by Ron McGinty
Oaxaca, Mexico is an epic center of “Día de los Muertos” (Day of the Dead). It is a celebration of the living in honor of family and friends who have passed. They believe when someone we love is in Heaven, there is a little bit of Heaven in our home. The festivities are a marriage of Christianity and pre-Hispanic traditions. Merriments span several days with parades, costumes, painted faces and a sense of contagious bliss. While the street parties rage on,
the cemeteries are bursting with relatives decorating the graves of their loved ones.
Some of the graves take hours to decorate with candles and flowers. The cheerfulness is dissimilar to Mardi Gras in my home town of New Orleans because it does not center around alcohol, but of reverence and love. Children are out of school for several days and most emerge with hand painted faces.
Everyone is welcomed into the cemeteries to join families while relatives prepare for reunions. One lady I met, who had recently lost her husband a few months ago was sitting with friends to honor him. The wife told stories, his favorite jokes and made it sound equivalent to him sitting with us. This tradition shares the glee of their relationships without self pity. There was an enthusiastic invite for strangers to interact inside every family’s private area. Truly a unique experience and not one to easily forget.
There are several large markets in the city selling flowers, candles, face paint and food for the week. You see ladies chatting about details and how many people to plan for. Food stations are in abundance with tacos, roasted chicken, and yes, funnel cakes for waiting customers. My travels always include my favorite pastime, a walk by myself through new towns. Consequently, I took a two-mile stroll from a cemetery back to my hotel. Unquestionably an eye-opener, there was rarely a home not decorated. Getting closer to town I walked through the food district made up of old homes converted into a very diverse group of restaurants.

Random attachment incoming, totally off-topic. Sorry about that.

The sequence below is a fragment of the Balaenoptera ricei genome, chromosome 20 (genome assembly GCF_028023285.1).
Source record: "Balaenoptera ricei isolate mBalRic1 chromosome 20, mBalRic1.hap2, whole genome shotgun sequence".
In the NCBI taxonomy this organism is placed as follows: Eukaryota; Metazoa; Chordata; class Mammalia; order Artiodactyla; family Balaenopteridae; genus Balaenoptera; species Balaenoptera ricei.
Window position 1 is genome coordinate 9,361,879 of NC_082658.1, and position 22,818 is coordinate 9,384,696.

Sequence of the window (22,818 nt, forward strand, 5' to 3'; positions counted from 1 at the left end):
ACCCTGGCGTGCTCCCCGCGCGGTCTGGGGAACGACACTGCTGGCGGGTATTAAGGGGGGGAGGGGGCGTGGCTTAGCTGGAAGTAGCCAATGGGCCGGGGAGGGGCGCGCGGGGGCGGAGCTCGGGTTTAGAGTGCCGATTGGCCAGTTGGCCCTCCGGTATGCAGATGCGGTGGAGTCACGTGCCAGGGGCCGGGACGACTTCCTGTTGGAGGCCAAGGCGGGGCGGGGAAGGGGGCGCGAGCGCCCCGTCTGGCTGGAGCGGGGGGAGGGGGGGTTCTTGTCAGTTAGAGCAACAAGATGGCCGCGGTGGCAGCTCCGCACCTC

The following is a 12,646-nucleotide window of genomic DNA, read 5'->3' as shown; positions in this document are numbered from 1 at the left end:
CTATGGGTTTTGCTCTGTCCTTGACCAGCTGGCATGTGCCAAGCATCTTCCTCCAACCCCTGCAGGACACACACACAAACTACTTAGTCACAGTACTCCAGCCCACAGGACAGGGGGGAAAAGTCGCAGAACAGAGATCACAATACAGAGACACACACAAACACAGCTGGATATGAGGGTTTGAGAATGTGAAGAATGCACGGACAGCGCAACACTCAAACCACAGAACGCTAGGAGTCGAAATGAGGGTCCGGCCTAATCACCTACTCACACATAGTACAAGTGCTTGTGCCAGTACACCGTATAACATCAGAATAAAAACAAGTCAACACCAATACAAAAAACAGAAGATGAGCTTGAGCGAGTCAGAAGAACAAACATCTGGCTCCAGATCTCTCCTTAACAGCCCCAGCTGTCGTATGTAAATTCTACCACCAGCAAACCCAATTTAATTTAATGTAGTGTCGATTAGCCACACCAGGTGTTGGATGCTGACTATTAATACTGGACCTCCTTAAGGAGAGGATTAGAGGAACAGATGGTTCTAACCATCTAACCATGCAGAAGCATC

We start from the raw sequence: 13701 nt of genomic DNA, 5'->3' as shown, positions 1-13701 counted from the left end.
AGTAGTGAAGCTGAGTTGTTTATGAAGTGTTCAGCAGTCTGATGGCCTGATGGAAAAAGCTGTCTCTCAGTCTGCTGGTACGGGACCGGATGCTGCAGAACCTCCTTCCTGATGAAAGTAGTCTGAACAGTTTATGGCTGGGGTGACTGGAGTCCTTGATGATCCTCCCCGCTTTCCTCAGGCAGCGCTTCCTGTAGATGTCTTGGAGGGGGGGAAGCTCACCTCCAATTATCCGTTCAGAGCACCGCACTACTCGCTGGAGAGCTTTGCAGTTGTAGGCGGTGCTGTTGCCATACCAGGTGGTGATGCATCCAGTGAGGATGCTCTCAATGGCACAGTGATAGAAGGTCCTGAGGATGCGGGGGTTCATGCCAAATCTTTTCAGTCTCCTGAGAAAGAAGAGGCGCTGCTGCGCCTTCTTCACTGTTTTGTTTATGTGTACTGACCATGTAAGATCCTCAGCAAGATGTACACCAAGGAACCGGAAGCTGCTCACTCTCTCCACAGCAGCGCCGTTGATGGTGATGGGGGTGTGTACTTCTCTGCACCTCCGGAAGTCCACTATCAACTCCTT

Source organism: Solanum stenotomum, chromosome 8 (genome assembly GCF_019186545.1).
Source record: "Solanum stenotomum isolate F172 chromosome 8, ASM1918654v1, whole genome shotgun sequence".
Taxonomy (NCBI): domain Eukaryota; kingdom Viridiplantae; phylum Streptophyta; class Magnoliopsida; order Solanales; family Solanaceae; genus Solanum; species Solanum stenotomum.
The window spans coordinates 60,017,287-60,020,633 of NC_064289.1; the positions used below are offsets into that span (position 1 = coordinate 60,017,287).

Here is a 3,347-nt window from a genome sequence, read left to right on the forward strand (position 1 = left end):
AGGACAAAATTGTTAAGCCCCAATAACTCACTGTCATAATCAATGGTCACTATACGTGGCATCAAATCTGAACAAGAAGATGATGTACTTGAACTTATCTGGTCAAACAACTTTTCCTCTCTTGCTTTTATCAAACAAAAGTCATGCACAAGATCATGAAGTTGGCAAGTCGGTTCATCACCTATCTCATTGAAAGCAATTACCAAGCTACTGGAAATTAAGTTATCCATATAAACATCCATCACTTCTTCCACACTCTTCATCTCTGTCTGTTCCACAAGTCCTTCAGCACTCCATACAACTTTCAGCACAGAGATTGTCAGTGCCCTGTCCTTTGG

The clientele looked to be young, ages mid 20’s to late 30’s, obviously a vibrant part of town. Templo de Santo Domingo de Guzmán is the city’s primary church attached to a historical monastery which is now a museum.
If you miss anything, do not miss this ancient treasure. The cathedral is hand made with intricate detailing in gold and silver on the walls and ceilings. You could envision the echoes resounding down the halls from the chanting clergy. Give yourself enough time to see every floor and experience the views from the terraces.
The state of Oaxaca is one of thirty-one states making up the country of Mexico. The city of Oaxaca is over 5,500 feet above sea level. They recognize the cultures of fifteen distinct indigenous peoples including the Olmecs, Zapotecs and Mixtec people. The inhabitants of Oaxaca date back over 3,000 years. Around the year 500 BC, the Zapotecs population moved to the mountain area where the Monte Alban massive site was built. The ruins of Monte Alban can still be visited today. Oaxaca is out of the drug cartels path and is considered a very safe travel destination. A bucket list city for sure.